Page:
Round 3: *3 sc in next ch 7 sp, ch 7, 3 sc in same sp; repeat from * around 5 times; sl st in starting sc.
Round 4: 1 sc over sl st just made into gap between 2 3/sc groups, *ch 3, 1 sc in next ch 7 sp, ch 5, 1 sc in same sp, ch 7, 1 sc in same sp, ch 5, 1 sc in same sp, ch 3, 1 sc in gap between next 2 3 sc groups; repeat from * around 5 times, omitting last sc and ch 3 of final repeat; ch 1, 1 dc in in starting sc (counts as last ch 3 sp).
If you're not reading this pattern on Snowcatcher, you're not reading the designer's blog. Please go here to see the original.
Round 5: *Ch 7, sl st in 3rd ch from hook, 1 sc in next ch, 1 dc in next ch, ch 2, 1 sc in next ch 3 sp, ch 3, 1 sc in next ch 5 sp, ch 3, 1 sc in 2nd ch from hook, ch 1, 1 sc in next ch 7 sp, 1 hdc in same sp, 1 dc in same sp, ch 5, 1 sc in 5th ch from hook, ch 6, sl st in sc, ch 4, sl st in sc (tri-picot made), 1 dc in same ch 7 sp, 1 hdc in same sp, 1 sc in same sp, ch 3, 1 sc in 2nd ch from hook, ch 1, 1 sc in next ch 5 sp, ch 3, 1 sc in next ch 3 sp; repeat from * around 5 times, omitting last sc of final round; sl st in dc used to finish Round 4; bind off. Weave in ends.
Finish: Tape wax paper or plastic wrap to top of empty pizza box. Pin snowflake to box on top of wax paper or plastic wrap.
If using glue, mix a few drops of water with a teaspoon of glue in small washable container. Paint snowflake with glue mixture or desired stiffener. Sprinkle lightly with glitter. Wash paintbrush and container thoroughly. Allow snowflake to dry at least 24 hours. Remove pins. Gently peel snowflake from wax paper or plastic wrap. Attach 10-inch clear thread to one spoke, weaving in end. Wrap fishing line around tree branch (or tape to ceiling or any overhead surface) and watch the snowflake twirl freely whenever you walk by! Snowflake also may be taped to window or tied to doorknob or cabinet handle.
26 July 2012
The starter dye kit I picked up on sale nearly a year ago finally got opened this month. I had dyed thread with fruit, fruit juice, drink mix, tea, food coloring, egg dye, permanent markers, cheap grocery store dye and rust. I wanted to try dyeing the way the pros do it.
I quartered the recipe in Deborah's Art Threads tutorial. (She doesn't mention in the post where the salt goes; it goes in with the dye to help the dye dissolve in water, but my results were just fine using no salt.) I recycled and upcycled non-aluminum tools from my kitchen, labeling plastic food containers and utensils with a big D for dye so we don't accidentally use the tools for food down the road. My husband provided a pair of rubber gloves he uses when working on our bikes. I did not use a mask because I was working with tiny amounts of chemicals. If I had been dyeing yarn, I would have used a mask.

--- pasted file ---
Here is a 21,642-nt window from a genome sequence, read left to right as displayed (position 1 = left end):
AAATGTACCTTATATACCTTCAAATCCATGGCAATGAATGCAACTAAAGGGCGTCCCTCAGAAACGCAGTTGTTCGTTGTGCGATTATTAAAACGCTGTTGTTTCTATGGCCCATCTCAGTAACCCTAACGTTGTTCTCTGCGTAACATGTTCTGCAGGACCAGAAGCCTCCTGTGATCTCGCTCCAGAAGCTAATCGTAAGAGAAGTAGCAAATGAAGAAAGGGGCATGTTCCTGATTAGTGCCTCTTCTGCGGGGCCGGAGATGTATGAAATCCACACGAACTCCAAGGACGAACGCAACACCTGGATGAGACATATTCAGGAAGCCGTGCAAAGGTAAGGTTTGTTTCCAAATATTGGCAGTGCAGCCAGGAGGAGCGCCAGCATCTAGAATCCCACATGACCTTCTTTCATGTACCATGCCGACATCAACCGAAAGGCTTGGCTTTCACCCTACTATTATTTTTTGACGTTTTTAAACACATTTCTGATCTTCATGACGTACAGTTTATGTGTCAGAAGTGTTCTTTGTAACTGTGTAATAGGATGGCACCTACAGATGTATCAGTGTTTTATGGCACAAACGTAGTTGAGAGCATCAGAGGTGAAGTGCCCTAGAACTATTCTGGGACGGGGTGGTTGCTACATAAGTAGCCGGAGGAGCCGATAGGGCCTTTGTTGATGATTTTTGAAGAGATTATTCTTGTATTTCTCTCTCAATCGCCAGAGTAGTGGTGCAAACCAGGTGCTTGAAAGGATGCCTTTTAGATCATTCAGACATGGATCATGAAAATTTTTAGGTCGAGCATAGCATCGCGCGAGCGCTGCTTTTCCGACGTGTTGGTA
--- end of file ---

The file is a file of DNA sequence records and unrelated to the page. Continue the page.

I don't have a swift or a ball winder, so I measured out 50-yard lengths of cotton thread by walking the 50-foot-length floor of my house three times while stringing the thread along, securing the thread on both ends of the house as I walked.
After I had adequate samples, I wound the thread around a book and tied each end of the loop hanks with a short piece of thread. The looped thread hanks soaked in soda ash water for 20 minutes or more. As I removed the soaked thread hanks, I gently squeezed out excess moisture. One by one, I placed the hanks across a wire rack balanced upon an empty plastic container to catch drips. I dribbled each looped hank with color, placing the moist, colored hanks in sealed plastic bags to cure as I worked.
My first mistake was forgetting to rinse off the rack after my first hank of what I hoped would be shades of bright lime green, which came out darker than what I intended. The violet I used for the next hank also was darker and bluer than I wanted, but the color looked nice with the drips of green I'd forgotten to wash off the rack. So I dipped a gloved finger into green drippings in the plastic tub and further enhanced my booboos, quite pleased with the final result.
For the next batch, I doubled the amount of water in the violet dye and added a tiny amount of pink. The resulting plum hue is closer to what I originally visualized.
My second mistake came after removing one glove to take a photo of the dyed thread and forgetting to put the glove back on before I picked up the green thread. The resulting stains on my skin took a couple of days to fade completely.
The bags of thread cured overnight and throughout the next work day. After removing the thread the following day, I rinsed each looped hank individually with Synthrapol and lukewarm water, then let room-temperature water flow through each individual hank until the water ran clean. Most of these hanks needed a second washing, as dye remnants would bleed onto my work surface as they dried.
Once dried, I wound the hanks into balls, and I couldn't wait to get started crocheting!